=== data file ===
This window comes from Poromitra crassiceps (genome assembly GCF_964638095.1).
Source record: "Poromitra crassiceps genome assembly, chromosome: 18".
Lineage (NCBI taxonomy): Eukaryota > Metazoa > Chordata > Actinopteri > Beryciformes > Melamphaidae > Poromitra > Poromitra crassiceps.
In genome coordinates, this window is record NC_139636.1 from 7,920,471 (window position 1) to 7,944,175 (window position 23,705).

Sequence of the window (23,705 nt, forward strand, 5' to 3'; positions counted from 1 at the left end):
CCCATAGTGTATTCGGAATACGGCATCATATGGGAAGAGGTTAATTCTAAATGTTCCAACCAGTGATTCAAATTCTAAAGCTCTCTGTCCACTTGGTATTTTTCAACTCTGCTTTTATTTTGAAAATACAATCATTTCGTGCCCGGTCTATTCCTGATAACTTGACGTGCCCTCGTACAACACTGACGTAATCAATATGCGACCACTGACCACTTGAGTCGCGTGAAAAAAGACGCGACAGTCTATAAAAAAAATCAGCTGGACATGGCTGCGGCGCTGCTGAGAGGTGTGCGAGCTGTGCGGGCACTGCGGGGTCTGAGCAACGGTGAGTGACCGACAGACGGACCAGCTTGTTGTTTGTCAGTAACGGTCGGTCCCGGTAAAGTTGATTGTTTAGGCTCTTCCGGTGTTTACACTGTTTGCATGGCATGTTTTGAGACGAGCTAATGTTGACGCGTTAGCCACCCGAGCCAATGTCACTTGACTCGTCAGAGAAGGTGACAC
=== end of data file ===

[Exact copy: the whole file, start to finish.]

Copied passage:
This window comes from Poromitra crassiceps (genome assembly GCF_964638095.1).
Source record: "Poromitra crassiceps genome assembly, chromosome: 18".
Lineage (NCBI taxonomy): Eukaryota > Metazoa > Chordata > Actinopteri > Beryciformes > Melamphaidae > Poromitra > Poromitra crassiceps.
In genome coordinates, this window is record NC_139636.1 from 7,920,471 (window position 1) to 7,944,175 (window position 23,705).

Sequence of the window (23,705 nt, forward strand, 5' to 3'; positions counted from 1 at the left end):
CCCATAGTGTATTCGGAATACGGCATCATATGGGAAGAGGTTAATTCTAAATGTTCCAACCAGTGATTCAAATTCTAAAGCTCTCTGTCCACTTGGTATTTTTCAACTCTGCTTTTATTTTGAAAATACAATCATTTCGTGCCCGGTCTATTCCTGATAACTTGACGTGCCCTCGTACAACACTGACGTAATCAATATGCGACCACTGACCACTTGAGTCGCGTGAAAAAAGACGCGACAGTCTATAAAAAAAATCAGCTGGACATGGCTGCGGCGCTGCTGAGAGGTGTGCGAGCTGTGCGGGCACTGCGGGGTCTGAGCAACGGTGAGTGACCGACAGACGGACCAGCTTGTTGTTTGTCAGTAACGGTCGGTCCCGGTAAAGTTGATTGTTTAGGCTCTTCCGGTGTTTACACTGTTTGCATGGCATGTTTTGAGACGAGCTAATGTTGACGCGTTAGCCACCCGAGCCAATGTCACTTGACTCGTCAGAGAAGGTGACAC